Wednesday, March 6, 2013

Identifying Effective Teachers

As a principal I was always interested in how to hire teachers with great promise. I recognized that new teachers become more effective with some experience. But I also noted that some teachers showed extraordinary promise in their first few weeks on the job. So, I am really interested in a recent story in Education Week about a study that examined the individual effectiveness of new mathematics and English/language arts teachers in New York City. It found that teachers who had the greatest impact on student learning in their first year on the job continued to have a positive impact. Teachers who had little impact during the first year continued to have little impact in later years. In other words, they had limited growth. "Teachers in the lowest 20 percent were still likely to be in the lowest 20 percent three to five years later." Similarly, teachers who were initially highest performing were by far the most likely to be the highest performing later in their career. The complete report is available here.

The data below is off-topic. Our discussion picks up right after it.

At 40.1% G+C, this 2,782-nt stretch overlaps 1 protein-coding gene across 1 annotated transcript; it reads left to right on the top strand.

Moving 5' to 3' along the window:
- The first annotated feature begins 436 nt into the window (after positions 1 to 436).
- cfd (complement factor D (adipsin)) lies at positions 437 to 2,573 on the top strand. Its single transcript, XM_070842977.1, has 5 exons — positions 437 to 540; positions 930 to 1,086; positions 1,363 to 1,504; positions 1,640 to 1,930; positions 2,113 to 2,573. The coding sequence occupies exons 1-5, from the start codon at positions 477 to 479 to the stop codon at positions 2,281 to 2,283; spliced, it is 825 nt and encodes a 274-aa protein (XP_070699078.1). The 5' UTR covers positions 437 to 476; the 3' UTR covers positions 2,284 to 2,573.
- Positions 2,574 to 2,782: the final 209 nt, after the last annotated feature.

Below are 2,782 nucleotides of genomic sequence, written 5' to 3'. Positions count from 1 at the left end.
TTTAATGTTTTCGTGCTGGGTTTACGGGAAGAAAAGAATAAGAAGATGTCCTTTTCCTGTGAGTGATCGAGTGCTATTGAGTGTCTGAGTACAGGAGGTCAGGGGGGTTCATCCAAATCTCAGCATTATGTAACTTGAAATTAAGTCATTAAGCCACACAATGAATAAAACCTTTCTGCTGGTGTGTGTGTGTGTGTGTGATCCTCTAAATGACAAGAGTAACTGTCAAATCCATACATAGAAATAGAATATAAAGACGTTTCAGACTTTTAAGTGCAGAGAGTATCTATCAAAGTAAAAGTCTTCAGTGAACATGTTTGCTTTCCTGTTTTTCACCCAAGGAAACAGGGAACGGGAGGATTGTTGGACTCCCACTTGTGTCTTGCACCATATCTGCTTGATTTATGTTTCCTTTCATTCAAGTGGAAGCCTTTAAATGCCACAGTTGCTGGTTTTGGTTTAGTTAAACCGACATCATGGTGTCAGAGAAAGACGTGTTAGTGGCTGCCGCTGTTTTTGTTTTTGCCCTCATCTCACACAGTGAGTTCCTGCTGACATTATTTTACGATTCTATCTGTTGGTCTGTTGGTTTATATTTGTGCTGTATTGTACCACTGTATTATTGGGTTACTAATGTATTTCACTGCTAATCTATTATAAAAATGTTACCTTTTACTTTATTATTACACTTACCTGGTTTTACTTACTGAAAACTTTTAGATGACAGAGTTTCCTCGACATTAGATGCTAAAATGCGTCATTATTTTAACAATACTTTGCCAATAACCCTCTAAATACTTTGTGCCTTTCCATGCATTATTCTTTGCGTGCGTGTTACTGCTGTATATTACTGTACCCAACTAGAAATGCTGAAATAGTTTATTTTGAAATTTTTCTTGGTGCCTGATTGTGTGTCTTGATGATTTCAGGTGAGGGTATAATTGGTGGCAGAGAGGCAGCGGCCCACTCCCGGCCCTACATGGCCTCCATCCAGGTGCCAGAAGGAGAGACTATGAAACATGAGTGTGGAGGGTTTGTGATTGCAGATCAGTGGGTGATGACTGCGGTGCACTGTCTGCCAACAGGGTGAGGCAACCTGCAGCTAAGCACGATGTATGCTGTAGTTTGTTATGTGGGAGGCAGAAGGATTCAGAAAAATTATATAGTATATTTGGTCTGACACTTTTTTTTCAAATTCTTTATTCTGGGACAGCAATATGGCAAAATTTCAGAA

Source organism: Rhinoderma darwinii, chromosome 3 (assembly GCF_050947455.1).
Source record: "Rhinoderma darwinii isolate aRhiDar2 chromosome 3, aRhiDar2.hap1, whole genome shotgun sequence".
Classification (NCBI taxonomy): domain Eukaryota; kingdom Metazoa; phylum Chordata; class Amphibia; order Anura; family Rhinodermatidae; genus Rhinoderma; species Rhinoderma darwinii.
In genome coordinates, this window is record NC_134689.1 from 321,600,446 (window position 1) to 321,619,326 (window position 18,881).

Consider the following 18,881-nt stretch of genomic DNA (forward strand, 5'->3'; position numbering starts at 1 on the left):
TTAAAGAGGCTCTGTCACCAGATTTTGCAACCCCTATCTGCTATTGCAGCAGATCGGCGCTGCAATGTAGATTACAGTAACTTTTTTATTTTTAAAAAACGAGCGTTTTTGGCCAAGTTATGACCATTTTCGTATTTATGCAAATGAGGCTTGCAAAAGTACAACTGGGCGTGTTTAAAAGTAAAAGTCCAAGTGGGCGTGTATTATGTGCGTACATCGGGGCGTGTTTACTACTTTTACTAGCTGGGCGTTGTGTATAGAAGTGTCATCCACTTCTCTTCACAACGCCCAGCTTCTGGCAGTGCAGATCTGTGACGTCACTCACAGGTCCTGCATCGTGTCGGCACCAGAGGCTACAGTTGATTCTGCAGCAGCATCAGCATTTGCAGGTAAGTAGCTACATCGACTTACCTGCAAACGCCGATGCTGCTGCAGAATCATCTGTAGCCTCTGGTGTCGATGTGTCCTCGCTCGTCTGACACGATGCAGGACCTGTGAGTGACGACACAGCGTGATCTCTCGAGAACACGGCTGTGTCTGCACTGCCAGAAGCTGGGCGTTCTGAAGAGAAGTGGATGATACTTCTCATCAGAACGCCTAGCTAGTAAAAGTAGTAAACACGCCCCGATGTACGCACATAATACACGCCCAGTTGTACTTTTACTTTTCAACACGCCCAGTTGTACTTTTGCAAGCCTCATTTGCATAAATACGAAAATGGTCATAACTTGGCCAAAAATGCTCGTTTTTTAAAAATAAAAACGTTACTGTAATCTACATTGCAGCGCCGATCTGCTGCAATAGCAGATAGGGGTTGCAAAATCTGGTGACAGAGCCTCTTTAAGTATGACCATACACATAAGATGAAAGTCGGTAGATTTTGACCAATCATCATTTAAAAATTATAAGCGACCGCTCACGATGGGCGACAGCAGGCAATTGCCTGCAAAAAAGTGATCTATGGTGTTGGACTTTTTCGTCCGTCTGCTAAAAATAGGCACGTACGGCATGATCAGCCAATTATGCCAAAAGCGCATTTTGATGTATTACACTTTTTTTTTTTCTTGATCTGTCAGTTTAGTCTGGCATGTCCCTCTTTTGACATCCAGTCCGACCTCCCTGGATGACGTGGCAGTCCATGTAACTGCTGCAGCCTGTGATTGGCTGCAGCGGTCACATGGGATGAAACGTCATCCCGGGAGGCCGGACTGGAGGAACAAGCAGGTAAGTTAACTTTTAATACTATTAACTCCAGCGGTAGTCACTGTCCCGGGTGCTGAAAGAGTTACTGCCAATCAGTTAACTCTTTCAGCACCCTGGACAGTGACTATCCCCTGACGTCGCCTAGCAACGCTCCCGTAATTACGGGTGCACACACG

In many states it is far easier to non-renew a teacher during their first few years than later in their career. These results may tell us that, as principals, we need to be far more willing to make "tough" employment decisions during the first couple years of employment.

I'd enjoy hearing from you about the study and it's findings.

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